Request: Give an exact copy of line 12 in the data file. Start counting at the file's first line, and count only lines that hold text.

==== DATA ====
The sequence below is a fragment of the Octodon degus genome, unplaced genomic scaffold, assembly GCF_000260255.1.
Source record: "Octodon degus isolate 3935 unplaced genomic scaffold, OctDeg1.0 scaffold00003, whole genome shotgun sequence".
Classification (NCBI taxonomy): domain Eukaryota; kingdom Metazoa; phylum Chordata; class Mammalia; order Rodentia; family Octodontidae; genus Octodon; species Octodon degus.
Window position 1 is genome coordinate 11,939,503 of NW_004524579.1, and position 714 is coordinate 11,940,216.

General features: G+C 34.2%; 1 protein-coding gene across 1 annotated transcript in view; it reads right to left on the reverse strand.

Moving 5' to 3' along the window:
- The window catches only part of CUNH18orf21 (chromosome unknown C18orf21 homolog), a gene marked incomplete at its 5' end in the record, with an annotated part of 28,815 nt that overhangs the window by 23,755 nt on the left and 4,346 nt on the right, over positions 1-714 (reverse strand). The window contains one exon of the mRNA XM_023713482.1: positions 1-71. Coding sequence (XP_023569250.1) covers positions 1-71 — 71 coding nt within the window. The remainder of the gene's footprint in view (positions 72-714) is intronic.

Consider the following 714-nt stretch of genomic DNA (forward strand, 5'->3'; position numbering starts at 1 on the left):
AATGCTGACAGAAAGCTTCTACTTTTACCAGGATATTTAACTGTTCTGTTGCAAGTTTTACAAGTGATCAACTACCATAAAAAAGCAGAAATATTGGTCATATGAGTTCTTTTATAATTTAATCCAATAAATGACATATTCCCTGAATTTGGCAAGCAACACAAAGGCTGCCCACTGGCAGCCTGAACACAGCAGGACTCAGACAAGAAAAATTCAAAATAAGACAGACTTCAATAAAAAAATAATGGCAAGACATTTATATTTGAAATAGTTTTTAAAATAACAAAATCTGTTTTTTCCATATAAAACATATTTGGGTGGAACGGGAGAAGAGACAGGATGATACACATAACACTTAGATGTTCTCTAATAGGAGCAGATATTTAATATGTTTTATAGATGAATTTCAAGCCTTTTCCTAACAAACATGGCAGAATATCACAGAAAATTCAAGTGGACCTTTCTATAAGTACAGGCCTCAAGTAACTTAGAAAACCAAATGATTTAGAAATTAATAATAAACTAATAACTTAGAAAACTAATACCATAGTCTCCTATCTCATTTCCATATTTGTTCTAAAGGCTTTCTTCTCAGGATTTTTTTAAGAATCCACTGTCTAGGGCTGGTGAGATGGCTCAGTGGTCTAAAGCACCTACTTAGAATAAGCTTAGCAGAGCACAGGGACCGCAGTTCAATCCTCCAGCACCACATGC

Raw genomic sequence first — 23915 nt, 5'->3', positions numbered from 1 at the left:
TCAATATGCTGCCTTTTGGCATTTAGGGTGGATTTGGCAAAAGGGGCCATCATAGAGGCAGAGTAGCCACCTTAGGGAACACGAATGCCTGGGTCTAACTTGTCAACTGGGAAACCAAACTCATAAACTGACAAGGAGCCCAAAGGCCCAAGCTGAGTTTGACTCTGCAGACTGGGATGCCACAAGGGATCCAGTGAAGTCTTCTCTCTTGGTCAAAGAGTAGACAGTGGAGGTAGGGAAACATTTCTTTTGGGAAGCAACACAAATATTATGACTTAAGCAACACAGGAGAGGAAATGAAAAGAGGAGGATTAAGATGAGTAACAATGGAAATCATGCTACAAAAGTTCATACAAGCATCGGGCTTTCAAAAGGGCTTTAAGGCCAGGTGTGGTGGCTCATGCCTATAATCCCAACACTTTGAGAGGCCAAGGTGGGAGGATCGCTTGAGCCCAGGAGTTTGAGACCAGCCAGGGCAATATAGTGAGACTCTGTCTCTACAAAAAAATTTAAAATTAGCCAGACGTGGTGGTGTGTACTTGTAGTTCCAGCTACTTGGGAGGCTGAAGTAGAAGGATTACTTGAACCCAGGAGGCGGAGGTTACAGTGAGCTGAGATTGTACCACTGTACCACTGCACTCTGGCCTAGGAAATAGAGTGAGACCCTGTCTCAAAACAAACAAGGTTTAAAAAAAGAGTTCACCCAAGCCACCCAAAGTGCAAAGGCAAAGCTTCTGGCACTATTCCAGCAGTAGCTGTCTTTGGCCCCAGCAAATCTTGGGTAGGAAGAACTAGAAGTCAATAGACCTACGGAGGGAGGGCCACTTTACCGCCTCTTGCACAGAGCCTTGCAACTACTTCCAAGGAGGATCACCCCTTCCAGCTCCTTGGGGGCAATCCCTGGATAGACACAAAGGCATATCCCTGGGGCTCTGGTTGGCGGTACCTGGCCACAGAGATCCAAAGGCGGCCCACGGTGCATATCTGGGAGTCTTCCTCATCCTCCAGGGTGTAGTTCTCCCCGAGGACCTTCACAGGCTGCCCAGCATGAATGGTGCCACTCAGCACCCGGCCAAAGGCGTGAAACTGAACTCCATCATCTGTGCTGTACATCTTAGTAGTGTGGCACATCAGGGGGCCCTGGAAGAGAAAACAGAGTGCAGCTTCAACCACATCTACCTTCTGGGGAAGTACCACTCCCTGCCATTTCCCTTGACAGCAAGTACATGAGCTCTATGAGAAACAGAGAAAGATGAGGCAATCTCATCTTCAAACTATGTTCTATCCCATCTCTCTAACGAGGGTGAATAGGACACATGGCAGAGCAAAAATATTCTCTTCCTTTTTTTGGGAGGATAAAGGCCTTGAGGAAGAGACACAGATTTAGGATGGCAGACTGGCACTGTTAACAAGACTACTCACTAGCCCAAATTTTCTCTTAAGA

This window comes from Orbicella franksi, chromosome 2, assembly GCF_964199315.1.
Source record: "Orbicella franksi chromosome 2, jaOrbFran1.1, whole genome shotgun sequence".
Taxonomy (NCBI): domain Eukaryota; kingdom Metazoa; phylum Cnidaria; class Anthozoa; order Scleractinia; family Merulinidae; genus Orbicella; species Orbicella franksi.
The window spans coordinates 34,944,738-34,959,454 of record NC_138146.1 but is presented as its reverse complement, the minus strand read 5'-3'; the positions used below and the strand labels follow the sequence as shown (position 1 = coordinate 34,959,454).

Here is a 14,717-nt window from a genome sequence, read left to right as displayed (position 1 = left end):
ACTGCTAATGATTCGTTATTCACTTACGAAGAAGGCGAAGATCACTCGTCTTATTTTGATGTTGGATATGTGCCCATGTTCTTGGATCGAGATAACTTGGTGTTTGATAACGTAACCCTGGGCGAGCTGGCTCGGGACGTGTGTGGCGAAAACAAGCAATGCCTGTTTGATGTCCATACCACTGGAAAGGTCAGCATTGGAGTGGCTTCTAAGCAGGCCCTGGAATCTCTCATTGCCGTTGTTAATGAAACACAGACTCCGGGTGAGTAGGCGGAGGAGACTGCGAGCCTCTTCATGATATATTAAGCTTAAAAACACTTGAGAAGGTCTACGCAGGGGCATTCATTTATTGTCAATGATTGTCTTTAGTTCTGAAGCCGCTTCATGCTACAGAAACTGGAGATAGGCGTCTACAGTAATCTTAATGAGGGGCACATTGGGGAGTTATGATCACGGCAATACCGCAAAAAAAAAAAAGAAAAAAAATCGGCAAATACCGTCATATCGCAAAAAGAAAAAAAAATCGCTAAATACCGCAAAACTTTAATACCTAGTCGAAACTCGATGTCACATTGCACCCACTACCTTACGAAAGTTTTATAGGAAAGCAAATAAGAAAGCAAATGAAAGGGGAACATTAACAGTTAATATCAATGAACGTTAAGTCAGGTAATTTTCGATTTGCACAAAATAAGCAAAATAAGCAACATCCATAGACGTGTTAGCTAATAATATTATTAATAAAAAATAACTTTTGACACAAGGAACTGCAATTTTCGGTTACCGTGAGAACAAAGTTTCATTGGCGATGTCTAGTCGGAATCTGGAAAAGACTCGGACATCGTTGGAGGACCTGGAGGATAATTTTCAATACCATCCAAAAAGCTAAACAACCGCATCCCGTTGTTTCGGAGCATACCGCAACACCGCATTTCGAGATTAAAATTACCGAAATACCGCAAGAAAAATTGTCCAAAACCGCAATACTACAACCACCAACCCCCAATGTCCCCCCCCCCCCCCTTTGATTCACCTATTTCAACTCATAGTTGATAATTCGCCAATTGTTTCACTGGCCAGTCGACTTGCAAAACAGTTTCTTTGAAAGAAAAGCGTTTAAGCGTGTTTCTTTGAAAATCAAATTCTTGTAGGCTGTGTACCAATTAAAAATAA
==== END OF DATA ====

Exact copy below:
This window comes from Orbicella franksi, chromosome 2, assembly GCF_964199315.1.